POETRY: The Witches’ Brew | Poetry

Northern Life Poetry

by Dennis Hartley, Nelson

‘Why do we eat fish on Friday?’
A young lad said to me.
‘It is a strange and wonderful tale’
I replied with a hint of glee.

It all started with the witches of Pendle
And the male population around here,
When after a Friday night at the tavern
And a longing for broth after beer

Now the witches were not very alluring,
So to get a man they had to have wiles.
Which led to them concocting a comely brew
With an aroma that wafted for miles.

This brew was so potent and powerful
That it left strong men weak at the knees.
And the witches would wait near the tavern
With the broth and a pan of black peas.

The broth, with its mixture of herbs,
Collected from on Pendle Hill.
Outshines your oysters and rhino horn
Like no other aphrodisiac will.

The beer and the broth with the herbs in
Made the witches look good in the moonlight;
And the men paired off with these ‘beauties’,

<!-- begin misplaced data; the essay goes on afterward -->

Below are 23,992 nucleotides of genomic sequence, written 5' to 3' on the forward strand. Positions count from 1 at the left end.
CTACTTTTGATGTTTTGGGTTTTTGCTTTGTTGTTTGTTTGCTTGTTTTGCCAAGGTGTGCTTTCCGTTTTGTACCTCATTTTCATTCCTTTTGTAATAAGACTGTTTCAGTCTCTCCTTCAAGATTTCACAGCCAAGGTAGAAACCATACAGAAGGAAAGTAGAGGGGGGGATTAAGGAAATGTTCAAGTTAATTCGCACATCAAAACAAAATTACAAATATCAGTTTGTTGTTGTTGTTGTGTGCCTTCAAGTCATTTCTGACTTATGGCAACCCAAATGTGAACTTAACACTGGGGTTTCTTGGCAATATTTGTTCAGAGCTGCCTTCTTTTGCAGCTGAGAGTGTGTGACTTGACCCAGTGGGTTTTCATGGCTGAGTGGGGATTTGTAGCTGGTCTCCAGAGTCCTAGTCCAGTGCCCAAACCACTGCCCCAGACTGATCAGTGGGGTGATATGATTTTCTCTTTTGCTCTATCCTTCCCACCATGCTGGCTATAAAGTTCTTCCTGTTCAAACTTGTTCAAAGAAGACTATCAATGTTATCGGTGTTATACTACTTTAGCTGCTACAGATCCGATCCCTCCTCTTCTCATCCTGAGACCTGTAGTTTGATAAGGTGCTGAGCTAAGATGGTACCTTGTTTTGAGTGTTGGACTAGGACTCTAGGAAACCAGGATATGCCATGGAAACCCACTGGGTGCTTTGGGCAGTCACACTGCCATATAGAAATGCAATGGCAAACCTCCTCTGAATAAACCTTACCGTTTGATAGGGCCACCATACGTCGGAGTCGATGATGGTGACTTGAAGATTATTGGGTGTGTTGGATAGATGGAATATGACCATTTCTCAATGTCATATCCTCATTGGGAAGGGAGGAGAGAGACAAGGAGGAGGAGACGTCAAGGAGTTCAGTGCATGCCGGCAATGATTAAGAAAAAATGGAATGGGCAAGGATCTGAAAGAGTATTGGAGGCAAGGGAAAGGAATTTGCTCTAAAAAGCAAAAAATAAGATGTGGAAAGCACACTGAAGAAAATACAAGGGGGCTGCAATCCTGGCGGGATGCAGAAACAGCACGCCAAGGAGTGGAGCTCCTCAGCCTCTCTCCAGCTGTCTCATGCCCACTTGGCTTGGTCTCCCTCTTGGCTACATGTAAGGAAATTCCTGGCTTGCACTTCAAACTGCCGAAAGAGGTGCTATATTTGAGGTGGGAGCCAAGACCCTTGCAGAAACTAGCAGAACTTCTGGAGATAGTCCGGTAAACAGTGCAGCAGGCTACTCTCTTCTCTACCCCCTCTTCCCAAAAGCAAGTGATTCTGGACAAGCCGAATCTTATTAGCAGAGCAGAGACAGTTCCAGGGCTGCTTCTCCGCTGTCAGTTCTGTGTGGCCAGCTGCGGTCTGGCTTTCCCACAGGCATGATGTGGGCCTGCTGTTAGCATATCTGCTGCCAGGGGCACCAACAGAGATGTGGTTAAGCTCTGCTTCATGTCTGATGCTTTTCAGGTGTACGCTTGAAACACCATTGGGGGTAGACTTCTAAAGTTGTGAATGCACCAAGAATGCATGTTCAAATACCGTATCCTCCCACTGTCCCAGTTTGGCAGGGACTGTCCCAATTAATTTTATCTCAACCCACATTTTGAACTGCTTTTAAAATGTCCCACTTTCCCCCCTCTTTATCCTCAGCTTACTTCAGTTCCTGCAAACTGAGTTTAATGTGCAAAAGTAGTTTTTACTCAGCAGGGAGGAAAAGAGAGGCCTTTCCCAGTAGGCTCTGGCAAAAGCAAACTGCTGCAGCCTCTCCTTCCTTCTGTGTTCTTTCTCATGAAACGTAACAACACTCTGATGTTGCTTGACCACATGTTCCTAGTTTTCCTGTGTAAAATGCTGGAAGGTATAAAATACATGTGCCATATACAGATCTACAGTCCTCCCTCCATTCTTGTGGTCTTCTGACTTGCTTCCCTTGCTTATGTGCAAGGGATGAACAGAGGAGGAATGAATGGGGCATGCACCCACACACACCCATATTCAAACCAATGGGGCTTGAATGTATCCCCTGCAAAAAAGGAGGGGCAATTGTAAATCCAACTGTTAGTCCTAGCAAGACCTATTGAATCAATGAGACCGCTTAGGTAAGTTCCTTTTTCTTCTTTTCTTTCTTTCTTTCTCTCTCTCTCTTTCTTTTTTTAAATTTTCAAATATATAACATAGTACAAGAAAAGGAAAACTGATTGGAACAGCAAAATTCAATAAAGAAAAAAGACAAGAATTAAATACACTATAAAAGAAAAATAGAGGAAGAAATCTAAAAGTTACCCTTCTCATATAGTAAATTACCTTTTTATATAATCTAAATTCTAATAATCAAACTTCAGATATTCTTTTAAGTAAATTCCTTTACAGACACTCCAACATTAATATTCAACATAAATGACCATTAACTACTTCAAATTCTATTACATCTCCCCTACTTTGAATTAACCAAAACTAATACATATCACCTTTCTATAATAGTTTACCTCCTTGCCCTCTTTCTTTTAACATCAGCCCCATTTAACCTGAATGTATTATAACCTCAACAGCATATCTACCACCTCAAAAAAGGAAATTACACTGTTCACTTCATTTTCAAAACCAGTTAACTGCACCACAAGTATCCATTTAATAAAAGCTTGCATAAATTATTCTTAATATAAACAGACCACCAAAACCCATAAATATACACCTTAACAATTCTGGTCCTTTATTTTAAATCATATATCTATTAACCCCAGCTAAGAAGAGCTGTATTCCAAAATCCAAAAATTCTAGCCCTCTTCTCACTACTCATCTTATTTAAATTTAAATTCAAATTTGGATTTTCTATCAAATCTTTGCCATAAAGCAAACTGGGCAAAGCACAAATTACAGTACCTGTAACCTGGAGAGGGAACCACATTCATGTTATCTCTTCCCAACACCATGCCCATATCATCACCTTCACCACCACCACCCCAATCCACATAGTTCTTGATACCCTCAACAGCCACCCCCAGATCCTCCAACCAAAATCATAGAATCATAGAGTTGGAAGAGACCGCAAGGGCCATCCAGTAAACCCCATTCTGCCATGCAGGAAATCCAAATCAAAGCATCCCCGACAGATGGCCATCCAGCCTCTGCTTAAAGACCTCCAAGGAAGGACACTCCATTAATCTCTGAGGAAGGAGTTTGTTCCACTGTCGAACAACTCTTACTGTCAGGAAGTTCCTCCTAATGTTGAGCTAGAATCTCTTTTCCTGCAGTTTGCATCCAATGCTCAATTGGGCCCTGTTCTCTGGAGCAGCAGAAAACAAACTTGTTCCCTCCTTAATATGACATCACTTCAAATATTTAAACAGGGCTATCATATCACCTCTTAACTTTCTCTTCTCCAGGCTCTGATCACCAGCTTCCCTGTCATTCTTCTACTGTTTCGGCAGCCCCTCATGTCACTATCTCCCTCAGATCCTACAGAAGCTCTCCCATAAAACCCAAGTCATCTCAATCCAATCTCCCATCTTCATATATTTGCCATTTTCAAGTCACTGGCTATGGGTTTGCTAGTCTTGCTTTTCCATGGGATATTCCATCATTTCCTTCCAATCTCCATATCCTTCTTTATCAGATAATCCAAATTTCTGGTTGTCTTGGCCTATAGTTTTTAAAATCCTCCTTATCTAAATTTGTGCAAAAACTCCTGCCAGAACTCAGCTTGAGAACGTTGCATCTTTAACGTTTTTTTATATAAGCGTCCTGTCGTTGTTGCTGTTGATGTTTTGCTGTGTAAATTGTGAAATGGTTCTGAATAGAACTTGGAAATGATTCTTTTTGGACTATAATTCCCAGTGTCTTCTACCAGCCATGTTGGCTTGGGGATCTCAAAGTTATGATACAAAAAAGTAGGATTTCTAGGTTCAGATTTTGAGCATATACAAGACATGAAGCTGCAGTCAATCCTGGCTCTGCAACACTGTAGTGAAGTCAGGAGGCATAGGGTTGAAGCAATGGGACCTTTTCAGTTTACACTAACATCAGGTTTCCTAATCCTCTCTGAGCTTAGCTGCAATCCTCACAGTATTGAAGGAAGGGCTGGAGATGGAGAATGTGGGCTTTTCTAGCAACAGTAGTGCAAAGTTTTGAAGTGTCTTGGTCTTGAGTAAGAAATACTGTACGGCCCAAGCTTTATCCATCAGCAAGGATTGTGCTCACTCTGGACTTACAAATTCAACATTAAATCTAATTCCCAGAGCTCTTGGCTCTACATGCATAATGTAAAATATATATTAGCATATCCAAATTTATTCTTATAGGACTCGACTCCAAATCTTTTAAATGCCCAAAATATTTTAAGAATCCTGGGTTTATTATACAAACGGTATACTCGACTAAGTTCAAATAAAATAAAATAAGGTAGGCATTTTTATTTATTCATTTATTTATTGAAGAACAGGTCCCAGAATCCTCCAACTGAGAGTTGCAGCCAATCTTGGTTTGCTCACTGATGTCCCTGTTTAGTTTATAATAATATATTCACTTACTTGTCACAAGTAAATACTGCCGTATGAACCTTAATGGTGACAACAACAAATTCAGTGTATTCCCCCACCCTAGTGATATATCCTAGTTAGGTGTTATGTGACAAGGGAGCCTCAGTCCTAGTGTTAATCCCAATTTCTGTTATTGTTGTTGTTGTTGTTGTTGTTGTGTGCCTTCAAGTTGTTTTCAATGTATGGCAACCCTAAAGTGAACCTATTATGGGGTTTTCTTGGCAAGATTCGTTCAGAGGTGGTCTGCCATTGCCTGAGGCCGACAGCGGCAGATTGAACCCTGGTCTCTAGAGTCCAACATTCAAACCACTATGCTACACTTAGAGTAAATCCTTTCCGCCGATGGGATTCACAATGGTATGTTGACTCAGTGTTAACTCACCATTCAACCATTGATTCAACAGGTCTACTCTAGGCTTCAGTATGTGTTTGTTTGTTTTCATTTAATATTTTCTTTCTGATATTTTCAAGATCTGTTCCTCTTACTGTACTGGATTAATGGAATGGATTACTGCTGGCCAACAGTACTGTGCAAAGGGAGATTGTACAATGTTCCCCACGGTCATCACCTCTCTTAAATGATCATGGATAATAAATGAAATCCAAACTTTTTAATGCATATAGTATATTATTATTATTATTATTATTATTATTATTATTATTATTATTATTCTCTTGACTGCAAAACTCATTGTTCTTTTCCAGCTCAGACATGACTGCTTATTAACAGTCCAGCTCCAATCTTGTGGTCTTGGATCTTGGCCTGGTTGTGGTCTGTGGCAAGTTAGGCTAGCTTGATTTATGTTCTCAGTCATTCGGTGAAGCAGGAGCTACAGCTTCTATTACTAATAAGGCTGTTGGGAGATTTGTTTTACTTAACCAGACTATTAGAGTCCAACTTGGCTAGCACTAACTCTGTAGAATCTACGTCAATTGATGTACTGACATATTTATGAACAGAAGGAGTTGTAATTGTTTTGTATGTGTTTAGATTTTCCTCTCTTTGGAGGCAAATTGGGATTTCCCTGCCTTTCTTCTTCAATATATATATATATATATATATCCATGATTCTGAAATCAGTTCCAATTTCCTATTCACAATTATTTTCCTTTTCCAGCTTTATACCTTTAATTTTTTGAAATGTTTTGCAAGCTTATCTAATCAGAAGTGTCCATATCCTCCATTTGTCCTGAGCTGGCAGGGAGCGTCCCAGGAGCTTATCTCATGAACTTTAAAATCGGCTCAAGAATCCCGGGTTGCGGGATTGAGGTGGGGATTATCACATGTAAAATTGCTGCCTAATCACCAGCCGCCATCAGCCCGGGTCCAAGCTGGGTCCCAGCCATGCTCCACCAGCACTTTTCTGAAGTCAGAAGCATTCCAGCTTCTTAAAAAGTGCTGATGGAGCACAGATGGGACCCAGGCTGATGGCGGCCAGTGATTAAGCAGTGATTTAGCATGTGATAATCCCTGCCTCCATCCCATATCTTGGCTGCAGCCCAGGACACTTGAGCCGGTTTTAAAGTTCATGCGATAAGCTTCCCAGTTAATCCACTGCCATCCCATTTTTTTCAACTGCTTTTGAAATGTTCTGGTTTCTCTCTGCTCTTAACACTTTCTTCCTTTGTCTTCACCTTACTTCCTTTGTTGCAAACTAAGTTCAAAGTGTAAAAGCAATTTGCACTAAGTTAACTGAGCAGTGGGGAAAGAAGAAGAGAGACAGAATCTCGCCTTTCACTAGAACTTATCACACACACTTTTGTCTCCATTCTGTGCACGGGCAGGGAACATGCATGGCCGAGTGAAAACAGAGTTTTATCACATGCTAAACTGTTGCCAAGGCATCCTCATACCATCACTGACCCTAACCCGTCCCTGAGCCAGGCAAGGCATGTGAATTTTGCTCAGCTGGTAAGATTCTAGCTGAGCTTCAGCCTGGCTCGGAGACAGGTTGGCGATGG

Who then took them home for the night.

Now the local women were not very happy
When they heard of such goings-on.
So together they formed up a posse
With the Vicar who responded by beating a drum.

They chased away the witches
And emptied the cauldrons they found
Into rivers and streams and lakes,
And any other water around.

The result was that fish developed
A palate for this tasty stock.
With a thrashing of fins and tails
They readily wolfed down the lot.

The effect on the fish population
After this aphrodisiacal feast,
Was to triple in size overnight
And triple twice again in a week.

Fish became the staple diet
Of every home in every nearby town.
Perch, roach, chub and trout
Were eagerly cooked and swallowed down.

People from afar descended on Pendle
To take advantage of this rich fish crop.
From far flung places like Skipton,
Blackburn, Rawtenstall and Bacup.

But all good things come to an end.
For chanting incantations and casting magic spells,
The witches of Pendle were arrested
And cast deep into the cells.

There was no more broth to throw away
And the fish became tired and bereft.
The stocks that had once been so healthy
Slowly declined until little was left.

Townsfolk argued and fought
For what few fish remained.
It even took its toll on the Vicar
Whose face looked pallid and drained.

So the Vicar summoned up his flock
By beating on his drum
And said ‘We’ll have an end to this’.
Which rather suited some.

‘From this day on’, the Vicar said, ‘it will be a sin
To partake of fish in any way’.
Then seeing the looks in his parishioners’ eyes
Quickly added ‘With the exception of Friday.’

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